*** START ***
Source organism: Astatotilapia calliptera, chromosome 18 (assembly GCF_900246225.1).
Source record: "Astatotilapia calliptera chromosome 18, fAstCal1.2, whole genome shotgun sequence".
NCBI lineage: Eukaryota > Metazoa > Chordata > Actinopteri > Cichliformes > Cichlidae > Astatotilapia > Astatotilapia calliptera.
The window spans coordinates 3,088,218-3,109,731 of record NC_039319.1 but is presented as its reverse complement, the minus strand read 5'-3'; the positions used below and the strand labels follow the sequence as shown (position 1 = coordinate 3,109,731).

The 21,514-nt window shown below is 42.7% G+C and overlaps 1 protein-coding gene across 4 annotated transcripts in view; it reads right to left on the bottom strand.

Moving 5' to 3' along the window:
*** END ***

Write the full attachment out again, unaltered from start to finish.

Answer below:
Source organism: Astatotilapia calliptera, chromosome 18 (assembly GCF_900246225.1).
Source record: "Astatotilapia calliptera chromosome 18, fAstCal1.2, whole genome shotgun sequence".
NCBI lineage: Eukaryota > Metazoa > Chordata > Actinopteri > Cichliformes > Cichlidae > Astatotilapia > Astatotilapia calliptera.
The window spans coordinates 3,088,218-3,109,731 of record NC_039319.1 but is presented as its reverse complement, the minus strand read 5'-3'; the positions used below and the strand labels follow the sequence as shown (position 1 = coordinate 3,109,731).

The 21,514-nt window shown below is 42.7% G+C and overlaps 1 protein-coding gene across 4 annotated transcripts in view; it reads right to left on the bottom strand.

Moving 5' to 3' along the window: